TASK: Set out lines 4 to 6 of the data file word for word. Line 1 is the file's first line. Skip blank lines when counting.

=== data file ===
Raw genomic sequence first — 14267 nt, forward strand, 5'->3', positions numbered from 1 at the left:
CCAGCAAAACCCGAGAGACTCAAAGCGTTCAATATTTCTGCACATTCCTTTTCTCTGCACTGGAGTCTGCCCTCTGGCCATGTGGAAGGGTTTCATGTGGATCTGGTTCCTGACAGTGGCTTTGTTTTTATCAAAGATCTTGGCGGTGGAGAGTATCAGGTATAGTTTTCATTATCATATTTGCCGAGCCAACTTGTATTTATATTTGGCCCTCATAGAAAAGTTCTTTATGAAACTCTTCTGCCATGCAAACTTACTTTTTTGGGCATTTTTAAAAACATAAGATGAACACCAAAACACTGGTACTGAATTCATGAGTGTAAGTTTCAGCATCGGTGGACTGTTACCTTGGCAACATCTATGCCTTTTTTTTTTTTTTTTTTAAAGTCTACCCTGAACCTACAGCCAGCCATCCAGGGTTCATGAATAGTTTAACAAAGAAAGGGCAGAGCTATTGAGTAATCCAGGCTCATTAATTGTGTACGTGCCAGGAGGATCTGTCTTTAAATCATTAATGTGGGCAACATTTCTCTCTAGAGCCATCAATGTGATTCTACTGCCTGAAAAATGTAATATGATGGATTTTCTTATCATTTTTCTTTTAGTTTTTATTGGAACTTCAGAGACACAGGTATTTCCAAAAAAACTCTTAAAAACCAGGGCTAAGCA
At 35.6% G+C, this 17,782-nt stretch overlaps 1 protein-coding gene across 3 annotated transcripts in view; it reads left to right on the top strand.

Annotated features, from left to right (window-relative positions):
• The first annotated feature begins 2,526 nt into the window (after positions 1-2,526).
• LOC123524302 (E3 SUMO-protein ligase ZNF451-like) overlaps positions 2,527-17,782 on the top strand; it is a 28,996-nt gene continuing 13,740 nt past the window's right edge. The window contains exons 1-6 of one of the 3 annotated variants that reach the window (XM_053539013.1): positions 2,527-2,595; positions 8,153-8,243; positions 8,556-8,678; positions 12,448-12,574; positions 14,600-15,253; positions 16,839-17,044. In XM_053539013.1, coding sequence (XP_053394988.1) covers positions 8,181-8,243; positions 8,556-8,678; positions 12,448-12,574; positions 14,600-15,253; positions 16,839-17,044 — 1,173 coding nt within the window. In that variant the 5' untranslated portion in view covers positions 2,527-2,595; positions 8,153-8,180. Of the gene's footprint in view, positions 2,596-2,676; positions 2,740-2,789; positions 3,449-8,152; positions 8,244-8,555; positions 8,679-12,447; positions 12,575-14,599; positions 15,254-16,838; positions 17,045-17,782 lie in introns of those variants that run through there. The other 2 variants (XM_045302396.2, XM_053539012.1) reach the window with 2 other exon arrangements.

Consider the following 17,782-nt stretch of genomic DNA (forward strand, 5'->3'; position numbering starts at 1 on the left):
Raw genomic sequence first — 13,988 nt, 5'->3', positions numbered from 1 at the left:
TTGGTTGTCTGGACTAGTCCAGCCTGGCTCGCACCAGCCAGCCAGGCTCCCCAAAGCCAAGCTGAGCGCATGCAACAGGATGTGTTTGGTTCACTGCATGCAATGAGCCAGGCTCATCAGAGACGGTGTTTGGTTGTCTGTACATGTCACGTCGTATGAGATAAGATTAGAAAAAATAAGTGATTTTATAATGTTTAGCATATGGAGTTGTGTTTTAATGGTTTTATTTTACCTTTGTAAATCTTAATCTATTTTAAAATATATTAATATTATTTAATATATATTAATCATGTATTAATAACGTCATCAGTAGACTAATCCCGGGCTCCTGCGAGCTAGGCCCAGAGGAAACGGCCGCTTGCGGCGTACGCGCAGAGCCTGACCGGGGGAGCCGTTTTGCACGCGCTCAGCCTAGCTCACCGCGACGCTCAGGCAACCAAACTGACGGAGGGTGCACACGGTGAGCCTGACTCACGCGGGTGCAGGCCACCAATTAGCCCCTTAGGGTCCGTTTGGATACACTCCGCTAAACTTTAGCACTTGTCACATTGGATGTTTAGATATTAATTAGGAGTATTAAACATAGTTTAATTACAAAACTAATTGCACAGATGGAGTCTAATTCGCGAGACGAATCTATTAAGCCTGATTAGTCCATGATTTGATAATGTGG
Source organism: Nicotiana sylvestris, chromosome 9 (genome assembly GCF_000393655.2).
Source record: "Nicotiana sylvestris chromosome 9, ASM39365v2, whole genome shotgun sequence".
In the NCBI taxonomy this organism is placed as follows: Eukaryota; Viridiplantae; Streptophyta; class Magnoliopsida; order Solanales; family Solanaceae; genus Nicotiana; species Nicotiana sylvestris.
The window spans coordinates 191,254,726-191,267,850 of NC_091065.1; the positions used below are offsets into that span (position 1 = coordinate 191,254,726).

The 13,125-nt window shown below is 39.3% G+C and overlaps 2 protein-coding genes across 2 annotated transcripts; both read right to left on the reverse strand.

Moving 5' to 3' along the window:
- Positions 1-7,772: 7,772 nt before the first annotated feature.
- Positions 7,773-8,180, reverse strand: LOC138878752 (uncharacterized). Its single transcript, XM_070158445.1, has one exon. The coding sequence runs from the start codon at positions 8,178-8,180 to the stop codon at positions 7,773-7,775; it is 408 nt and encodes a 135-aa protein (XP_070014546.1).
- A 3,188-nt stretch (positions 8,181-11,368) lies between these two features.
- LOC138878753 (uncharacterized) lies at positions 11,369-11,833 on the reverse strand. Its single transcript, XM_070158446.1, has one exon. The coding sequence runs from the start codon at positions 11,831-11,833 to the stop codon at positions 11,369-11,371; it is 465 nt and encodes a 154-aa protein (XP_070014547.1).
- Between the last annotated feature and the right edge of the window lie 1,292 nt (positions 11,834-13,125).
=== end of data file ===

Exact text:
Annotated features, from left to right (window-relative positions):
• The first annotated feature begins 2,526 nt into the window (after positions 1-2,526).
• LOC123524302 (E3 SUMO-protein ligase ZNF451-like) overlaps positions 2,527-17,782 on the top strand; it is a 28,996-nt gene continuing 13,740 nt past the window's right edge. The window contains exons 1-6 of one of the 3 annotated variants that reach the window (XM_053539013.1): positions 2,527-2,595; positions 8,153-8,243; positions 8,556-8,678; positions 12,448-12,574; positions 14,600-15,253; positions 16,839-17,044. In XM_053539013.1, coding sequence (XP_053394988.1) covers positions 8,181-8,243; positions 8,556-8,678; positions 12,448-12,574; positions 14,600-15,253; positions 16,839-17,044 — 1,173 coding nt within the window. In that variant the 5' untranslated portion in view covers positions 2,527-2,595; positions 8,153-8,180. Of the gene's footprint in view, positions 2,596-2,676; positions 2,740-2,789; positions 3,449-8,152; positions 8,244-8,555; positions 8,679-12,447; positions 12,575-14,599; positions 15,254-16,838; positions 17,045-17,782 lie in introns of those variants that run through there. The other 2 variants (XM_045302396.2, XM_053539012.1) reach the window with 2 other exon arrangements.